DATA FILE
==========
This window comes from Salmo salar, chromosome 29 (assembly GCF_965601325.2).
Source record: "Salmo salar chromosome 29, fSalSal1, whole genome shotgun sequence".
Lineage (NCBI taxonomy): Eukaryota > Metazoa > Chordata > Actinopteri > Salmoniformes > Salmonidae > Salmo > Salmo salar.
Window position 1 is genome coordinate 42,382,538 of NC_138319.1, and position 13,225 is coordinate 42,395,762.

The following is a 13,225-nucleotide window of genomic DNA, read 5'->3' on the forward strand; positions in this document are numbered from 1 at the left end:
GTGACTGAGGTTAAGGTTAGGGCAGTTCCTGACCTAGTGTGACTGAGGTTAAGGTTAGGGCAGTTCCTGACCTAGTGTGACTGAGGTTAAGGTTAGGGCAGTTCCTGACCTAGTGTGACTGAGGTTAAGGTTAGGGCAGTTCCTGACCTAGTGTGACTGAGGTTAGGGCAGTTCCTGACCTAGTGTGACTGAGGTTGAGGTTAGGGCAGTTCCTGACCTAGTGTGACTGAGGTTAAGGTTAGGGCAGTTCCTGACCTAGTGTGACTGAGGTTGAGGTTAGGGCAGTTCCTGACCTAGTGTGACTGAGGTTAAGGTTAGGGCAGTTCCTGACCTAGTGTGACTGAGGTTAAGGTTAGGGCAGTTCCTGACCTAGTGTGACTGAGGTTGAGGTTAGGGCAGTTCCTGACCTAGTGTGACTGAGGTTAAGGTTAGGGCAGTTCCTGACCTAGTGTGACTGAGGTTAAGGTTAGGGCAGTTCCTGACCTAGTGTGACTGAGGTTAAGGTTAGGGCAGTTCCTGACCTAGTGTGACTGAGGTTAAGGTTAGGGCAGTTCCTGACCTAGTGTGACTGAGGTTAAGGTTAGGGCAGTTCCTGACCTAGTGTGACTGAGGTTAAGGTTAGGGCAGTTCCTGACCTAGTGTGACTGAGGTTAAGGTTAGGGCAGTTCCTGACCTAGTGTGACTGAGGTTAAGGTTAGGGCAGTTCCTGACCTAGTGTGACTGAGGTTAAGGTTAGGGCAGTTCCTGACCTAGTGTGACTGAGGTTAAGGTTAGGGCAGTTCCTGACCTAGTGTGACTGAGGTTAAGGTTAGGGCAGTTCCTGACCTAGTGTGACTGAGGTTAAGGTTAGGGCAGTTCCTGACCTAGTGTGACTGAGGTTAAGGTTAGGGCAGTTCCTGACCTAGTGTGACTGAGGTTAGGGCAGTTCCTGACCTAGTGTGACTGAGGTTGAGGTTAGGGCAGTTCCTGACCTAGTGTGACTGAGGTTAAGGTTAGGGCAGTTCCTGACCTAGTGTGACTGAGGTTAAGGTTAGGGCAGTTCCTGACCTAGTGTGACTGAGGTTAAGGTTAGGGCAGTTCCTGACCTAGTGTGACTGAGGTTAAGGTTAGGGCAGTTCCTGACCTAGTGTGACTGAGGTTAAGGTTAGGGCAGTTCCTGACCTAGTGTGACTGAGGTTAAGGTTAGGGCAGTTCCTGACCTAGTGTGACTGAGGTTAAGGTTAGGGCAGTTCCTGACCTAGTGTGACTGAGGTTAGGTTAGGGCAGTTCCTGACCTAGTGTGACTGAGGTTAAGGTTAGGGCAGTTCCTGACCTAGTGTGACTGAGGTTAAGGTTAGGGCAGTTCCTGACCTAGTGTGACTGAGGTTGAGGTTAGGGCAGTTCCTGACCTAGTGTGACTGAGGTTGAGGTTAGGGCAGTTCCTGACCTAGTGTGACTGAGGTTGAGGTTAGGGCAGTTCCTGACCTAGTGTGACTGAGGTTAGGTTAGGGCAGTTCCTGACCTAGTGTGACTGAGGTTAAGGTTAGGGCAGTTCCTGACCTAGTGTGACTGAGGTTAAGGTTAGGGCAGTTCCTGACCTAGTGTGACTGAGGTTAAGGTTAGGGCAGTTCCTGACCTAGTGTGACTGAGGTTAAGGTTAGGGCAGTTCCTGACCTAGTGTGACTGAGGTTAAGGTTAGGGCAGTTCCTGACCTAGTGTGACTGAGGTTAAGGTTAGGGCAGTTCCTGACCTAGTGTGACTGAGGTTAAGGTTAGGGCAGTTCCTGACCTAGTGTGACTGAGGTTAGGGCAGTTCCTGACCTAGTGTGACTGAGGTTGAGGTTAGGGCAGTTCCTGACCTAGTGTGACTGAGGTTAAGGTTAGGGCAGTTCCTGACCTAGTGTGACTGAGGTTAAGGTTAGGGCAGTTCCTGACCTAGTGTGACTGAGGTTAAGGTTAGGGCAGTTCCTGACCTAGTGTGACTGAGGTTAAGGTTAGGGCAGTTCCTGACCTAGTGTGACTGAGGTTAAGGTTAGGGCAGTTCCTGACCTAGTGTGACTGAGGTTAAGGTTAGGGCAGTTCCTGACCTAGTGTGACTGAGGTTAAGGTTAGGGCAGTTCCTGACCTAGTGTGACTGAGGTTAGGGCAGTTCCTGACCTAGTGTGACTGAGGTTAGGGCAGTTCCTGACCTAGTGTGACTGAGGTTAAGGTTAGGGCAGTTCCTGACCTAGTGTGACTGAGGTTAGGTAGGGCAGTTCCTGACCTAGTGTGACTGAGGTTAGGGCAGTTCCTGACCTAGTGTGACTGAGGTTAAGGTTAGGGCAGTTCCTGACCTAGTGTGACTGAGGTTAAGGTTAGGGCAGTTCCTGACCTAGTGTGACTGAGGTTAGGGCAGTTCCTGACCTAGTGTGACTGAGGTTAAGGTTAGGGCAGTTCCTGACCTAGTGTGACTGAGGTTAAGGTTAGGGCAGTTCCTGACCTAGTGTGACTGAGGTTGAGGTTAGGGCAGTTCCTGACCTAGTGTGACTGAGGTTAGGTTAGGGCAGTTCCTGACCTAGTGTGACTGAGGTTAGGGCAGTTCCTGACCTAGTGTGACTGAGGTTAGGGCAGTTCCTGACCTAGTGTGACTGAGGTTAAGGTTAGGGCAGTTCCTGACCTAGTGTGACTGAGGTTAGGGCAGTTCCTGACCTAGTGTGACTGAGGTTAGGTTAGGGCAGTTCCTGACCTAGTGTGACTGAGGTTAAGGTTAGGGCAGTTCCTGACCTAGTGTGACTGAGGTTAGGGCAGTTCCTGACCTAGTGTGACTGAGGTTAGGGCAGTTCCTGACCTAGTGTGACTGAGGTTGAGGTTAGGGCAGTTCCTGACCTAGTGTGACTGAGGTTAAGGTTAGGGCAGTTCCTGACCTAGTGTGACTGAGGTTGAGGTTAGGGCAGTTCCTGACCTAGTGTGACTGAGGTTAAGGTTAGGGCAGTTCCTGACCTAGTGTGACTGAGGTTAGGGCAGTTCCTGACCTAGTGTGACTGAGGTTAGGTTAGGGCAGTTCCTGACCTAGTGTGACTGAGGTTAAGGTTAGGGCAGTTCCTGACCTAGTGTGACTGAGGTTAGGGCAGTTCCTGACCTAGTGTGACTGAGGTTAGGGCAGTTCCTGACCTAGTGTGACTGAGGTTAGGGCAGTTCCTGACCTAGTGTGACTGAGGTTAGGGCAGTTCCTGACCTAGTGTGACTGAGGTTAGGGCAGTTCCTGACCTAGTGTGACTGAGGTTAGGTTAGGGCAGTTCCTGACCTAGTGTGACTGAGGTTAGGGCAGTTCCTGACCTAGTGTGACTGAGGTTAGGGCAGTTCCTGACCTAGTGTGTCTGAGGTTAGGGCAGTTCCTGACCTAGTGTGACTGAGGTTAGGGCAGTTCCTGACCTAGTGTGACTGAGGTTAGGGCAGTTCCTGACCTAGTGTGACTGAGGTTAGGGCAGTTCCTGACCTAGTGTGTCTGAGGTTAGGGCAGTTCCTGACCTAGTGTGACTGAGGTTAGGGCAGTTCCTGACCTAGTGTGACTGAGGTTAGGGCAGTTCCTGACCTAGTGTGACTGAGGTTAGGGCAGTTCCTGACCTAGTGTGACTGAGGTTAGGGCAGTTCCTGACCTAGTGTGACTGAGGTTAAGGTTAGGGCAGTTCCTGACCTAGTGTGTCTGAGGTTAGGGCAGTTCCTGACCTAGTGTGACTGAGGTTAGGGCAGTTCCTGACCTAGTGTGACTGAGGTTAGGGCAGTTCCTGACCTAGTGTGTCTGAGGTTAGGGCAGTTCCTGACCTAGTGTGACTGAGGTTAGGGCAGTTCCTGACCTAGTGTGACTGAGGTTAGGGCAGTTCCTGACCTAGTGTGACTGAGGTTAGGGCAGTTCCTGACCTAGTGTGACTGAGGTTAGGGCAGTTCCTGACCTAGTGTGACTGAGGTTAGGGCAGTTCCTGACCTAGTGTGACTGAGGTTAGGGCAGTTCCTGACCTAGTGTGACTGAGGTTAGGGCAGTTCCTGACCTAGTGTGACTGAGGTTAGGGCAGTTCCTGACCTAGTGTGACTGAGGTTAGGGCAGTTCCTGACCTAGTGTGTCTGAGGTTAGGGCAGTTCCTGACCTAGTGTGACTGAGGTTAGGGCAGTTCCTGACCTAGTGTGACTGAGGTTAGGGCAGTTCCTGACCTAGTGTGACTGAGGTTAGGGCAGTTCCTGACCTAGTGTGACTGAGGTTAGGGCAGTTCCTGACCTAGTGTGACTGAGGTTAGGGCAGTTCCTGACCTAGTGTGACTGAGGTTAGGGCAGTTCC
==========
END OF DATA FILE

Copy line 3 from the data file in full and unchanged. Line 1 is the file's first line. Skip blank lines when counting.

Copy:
Lineage (NCBI taxonomy): Eukaryota > Metazoa > Chordata > Actinopteri > Salmoniformes > Salmonidae > Salmo > Salmo salar.